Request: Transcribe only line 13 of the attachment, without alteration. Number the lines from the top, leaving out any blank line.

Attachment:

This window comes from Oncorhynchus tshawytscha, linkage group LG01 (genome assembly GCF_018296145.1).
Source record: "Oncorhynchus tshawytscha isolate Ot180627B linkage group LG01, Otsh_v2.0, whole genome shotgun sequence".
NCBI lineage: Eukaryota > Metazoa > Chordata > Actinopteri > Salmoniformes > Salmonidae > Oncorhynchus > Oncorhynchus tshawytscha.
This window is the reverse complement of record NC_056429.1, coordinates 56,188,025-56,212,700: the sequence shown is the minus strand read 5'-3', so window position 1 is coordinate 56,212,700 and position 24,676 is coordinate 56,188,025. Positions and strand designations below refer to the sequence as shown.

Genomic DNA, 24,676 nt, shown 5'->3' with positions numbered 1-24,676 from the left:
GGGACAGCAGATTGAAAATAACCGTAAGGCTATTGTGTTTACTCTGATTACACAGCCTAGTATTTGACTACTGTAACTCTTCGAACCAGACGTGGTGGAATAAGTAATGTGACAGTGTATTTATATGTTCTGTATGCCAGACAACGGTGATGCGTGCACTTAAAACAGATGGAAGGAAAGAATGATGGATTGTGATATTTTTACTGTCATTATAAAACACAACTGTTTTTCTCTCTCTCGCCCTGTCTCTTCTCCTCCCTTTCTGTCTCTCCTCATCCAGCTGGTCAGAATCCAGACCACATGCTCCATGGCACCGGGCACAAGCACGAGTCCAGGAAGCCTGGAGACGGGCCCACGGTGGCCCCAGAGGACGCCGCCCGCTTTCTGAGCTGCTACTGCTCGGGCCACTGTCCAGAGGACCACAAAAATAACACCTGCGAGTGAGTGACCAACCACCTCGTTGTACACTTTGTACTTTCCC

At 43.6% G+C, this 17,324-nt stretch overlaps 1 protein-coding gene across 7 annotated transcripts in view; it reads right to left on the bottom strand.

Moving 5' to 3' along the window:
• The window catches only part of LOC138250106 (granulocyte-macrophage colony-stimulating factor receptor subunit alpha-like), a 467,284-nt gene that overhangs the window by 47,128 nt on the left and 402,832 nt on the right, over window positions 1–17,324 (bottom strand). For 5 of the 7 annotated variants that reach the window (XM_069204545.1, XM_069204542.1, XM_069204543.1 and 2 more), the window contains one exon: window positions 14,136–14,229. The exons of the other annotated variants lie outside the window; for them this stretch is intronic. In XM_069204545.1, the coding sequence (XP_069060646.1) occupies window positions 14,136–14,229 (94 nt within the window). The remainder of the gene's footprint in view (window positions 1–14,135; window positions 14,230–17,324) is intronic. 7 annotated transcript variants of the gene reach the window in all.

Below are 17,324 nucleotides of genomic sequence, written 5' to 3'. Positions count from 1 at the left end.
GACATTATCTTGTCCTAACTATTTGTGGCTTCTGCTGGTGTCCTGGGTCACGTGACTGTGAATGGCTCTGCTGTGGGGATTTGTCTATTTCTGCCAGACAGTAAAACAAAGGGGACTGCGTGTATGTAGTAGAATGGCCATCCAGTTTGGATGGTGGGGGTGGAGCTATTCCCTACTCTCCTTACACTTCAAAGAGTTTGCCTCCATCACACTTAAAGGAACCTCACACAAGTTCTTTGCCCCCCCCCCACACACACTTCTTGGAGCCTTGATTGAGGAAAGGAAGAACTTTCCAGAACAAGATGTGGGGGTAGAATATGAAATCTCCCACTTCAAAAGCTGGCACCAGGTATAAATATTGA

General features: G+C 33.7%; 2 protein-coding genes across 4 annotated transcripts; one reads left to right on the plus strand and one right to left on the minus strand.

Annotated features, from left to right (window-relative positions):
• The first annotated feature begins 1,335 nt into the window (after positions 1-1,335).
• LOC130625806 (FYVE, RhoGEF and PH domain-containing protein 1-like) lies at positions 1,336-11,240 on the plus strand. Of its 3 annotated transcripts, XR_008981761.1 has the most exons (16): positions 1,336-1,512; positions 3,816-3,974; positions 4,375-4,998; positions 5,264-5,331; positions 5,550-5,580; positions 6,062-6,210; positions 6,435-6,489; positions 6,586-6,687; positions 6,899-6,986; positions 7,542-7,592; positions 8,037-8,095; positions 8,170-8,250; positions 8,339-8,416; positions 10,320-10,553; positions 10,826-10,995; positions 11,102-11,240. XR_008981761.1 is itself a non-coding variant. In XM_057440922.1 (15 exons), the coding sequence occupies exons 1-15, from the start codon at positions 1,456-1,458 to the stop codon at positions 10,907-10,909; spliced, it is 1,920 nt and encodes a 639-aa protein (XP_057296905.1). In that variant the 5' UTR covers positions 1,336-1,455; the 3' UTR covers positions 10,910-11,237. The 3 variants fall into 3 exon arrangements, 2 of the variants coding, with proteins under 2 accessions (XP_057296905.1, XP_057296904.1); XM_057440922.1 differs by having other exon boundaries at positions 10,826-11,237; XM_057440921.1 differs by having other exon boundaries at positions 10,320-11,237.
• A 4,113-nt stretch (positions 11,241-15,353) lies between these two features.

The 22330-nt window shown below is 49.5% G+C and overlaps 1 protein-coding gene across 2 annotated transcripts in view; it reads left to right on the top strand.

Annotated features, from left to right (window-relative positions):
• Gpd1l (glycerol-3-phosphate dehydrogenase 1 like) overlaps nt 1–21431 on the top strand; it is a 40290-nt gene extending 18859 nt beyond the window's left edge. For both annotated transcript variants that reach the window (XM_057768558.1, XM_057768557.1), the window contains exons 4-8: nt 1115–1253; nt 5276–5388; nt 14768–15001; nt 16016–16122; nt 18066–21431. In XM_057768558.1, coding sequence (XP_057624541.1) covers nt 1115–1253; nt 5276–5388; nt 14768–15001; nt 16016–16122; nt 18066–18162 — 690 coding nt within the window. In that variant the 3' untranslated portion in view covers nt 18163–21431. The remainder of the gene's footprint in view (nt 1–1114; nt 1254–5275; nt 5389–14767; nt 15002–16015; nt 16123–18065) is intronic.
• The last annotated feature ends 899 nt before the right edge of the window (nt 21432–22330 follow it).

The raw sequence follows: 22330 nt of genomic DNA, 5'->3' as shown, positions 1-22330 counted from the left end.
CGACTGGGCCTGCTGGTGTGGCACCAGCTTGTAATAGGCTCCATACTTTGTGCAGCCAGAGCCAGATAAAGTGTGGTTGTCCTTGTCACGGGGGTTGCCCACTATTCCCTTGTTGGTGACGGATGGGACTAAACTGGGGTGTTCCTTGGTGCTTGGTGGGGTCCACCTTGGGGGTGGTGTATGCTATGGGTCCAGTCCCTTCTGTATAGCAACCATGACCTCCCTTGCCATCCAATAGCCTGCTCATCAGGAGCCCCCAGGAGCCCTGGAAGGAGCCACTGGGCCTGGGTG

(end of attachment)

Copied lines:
Annotated features, from left to right (window-relative positions):